|Prime Minister Justin Trudeau struggled to find the words to answer a question about President Trump’s response to the protests roiling the United States|
When asked Tuesday to comment on President Trump's threat to use military force against protesters demonstrating against the death of African American George Floyd in police custody, Prime Minister Trudeau paused for 21 seconds before giving a carefully worded response.
He opened his mouth, then shut it — twice. He softly groaned.
WATCH VIDEO | Prime Minister Justin Trudeau pauses when asked about Trump's response to protests:
He avoided criticizing the president directly, instead speaking more broadly of social "injustices."
“We all watch in horror and consternation what’s going on in the United States”, Prime Minister Justin Trudeau said.
Protests in support of George Floyd, the black man killed by a white Minneapolis police officer, occurred across the country last weekend and in Toronto were connected to the death of Regis Korchinski-Paquet — a 29-year-old black woman who plunged from her family’s high-rise apartment shortly after the police arrived, answering a distress call. The incident is being investigated by a police oversight unit.
“It is a time for us as Canadians to recognize that we too have our challenges,” said Prime Minister Trudeau, NYT cited.
PM Trudeau has long been hesitant to wade into domestic U.S. politics or condemn Trump's more controversial remarks.
Trump has been known to lash out at his critics and Trudeau has tried to maintain a diplomatic relationship with the leader of Canada's largest trading partner — a country Canada depends on for critical supplies of personal protective equipment during the pandemic.
Deputy Prime Minister Chrystia Freeland said Trudeau's answer to the Trump question was "excellent and eloquent."
"I think that most important response of any Canadian political leader has to be to understand our own responsibility for what happens here in our own country," she said with CBC News.
|Green Party Leader Elizabeth May said she's not prepared to criticize the prime minister and Freeland for their silence on Trump's threat to call out the military to restore order in America's cities. |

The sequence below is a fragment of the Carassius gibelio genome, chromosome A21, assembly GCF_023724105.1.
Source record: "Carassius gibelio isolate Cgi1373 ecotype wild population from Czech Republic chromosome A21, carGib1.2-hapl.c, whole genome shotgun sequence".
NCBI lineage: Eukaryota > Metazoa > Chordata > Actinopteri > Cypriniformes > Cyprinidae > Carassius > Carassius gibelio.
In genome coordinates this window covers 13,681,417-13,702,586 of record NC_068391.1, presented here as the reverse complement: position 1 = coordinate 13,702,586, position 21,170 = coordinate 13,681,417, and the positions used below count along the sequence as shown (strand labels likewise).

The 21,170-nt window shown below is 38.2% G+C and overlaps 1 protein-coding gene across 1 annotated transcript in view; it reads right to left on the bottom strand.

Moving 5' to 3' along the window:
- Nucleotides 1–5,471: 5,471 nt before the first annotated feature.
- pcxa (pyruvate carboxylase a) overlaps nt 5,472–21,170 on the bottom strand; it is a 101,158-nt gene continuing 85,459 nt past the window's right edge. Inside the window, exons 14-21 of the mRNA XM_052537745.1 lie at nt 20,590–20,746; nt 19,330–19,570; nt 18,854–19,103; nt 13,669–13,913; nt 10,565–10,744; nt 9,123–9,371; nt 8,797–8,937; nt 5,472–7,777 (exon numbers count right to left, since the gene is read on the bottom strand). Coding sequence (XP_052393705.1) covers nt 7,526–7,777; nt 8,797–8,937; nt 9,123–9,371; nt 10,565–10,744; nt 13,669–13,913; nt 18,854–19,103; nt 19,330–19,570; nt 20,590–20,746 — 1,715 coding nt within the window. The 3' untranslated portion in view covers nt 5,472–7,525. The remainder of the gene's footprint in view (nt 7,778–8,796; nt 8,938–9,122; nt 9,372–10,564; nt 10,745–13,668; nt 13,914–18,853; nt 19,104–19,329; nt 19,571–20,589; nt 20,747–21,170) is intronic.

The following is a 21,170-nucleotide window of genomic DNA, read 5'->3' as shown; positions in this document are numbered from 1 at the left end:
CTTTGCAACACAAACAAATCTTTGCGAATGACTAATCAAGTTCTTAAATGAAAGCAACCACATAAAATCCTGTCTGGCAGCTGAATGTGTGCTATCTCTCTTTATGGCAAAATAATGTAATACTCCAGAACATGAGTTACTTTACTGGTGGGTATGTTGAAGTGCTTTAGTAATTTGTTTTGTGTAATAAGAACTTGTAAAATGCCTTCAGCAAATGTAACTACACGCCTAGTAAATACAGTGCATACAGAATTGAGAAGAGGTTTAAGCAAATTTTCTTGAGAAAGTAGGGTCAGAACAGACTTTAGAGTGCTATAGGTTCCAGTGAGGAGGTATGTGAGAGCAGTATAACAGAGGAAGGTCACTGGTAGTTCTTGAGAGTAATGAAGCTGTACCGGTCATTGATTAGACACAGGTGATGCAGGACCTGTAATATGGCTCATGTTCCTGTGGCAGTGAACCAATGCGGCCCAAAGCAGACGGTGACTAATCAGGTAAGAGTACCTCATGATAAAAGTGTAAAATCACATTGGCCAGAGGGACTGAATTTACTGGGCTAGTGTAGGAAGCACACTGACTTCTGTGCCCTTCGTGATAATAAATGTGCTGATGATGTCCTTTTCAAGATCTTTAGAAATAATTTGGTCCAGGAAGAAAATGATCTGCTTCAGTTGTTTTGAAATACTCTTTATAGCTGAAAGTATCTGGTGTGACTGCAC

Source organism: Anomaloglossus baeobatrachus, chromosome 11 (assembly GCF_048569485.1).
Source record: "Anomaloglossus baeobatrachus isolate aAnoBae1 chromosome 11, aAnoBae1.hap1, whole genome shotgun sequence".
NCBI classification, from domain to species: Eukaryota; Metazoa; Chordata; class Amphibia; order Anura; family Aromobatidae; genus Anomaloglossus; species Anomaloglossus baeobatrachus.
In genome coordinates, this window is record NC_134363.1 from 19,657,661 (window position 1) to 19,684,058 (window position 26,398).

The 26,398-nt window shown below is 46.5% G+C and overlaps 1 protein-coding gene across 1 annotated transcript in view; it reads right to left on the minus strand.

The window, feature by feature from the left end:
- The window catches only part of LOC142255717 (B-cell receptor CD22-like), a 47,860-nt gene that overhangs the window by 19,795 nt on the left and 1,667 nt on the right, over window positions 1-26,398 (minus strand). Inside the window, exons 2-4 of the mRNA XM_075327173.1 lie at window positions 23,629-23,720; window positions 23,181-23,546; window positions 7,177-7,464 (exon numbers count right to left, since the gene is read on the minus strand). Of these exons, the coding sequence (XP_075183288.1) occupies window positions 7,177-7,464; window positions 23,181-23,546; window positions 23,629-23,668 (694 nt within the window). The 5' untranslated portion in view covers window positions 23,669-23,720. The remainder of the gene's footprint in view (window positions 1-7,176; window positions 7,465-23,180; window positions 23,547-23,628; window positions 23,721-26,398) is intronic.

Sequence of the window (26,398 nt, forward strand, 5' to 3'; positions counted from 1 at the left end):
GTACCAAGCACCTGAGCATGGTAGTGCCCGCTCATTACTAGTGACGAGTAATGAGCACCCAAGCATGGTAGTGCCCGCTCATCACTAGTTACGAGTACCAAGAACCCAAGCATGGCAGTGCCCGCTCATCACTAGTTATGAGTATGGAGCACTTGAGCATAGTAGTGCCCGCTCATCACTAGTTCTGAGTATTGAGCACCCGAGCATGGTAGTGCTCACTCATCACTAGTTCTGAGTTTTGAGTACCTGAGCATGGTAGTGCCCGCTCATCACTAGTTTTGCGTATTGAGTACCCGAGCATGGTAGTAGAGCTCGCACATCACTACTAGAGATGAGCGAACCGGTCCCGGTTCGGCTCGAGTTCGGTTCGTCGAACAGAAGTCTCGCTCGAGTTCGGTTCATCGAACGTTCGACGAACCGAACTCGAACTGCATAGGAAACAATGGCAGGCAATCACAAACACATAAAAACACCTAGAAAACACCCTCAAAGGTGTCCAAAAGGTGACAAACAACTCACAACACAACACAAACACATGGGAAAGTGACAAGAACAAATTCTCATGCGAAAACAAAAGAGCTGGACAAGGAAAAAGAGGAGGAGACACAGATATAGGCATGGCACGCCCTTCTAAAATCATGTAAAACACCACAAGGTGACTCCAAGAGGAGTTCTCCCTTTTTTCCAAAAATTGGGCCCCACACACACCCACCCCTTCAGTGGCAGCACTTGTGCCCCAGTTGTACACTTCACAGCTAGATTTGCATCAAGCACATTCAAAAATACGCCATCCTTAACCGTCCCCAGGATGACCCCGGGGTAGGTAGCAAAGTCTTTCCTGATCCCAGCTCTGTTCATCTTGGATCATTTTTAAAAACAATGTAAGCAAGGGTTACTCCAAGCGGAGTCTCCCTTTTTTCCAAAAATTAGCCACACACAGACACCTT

She said the two depend on a healthy relationship with the Trump administration to negotiate agreements, such as the agreement on managing the border during the COVID-19 pandemic.
"I want to give the prime minister and the deputy prime minister the space to navigate how they deal with the Trump White House. But, as an individual, as the parliamentary leader for the Green Party, I can't stand by.… I think those of us in other countries should speak out," May said to CBC News.
However, NDP Leader Jagmeet Singh has condemned Prime Minister Justin Trudeau's failure to call out the "reprehensible" actions of U.S. President Donald Trump as protests escalate over anti-black racism.
Bloc Québécois Leader Yves-François Blanchet said Trudeau "needs a spine" and should show more courage in the face of aggressive actions by a U.S. leader that are fuelling chaos on the country's streets.
PM Trudeau: Co-ordinated global recovery plan
Prime Minister Justin Trudeau will continue today to make the case for a co-ordinated global response to cushion the economic impact of the COVID-19 pandemic on the world's poorest countries, Canada Press reported.
He'll be among the leaders and heads of state to deliver remarks during a virtual summit of the Organization of African, Caribbean, and Pacific States (OACPS).
Among other things, he is expected to promise that Canada will partner with developing countries, which stand to be the hardest hit by the pandemic, and help to rally the world behind measures like debt relief to help them survive the crisis.
That is similar to the message Trudeau delivered last week while co-hosting a major United Nations summit, alongside UN secretary general Antonio Guterres and Jamaican Prime Minister Andrew Holness.
According to Canada Press, Without a global co-ordinated recovery plan, the UN estimates the pandemic could slash nearly US$8.5 trillion from the world economy over the next two years, forcing 34.3 million people into extreme poverty this year and potentially 130 million more over the course of the decade.
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CBC, CanadaPress, NYT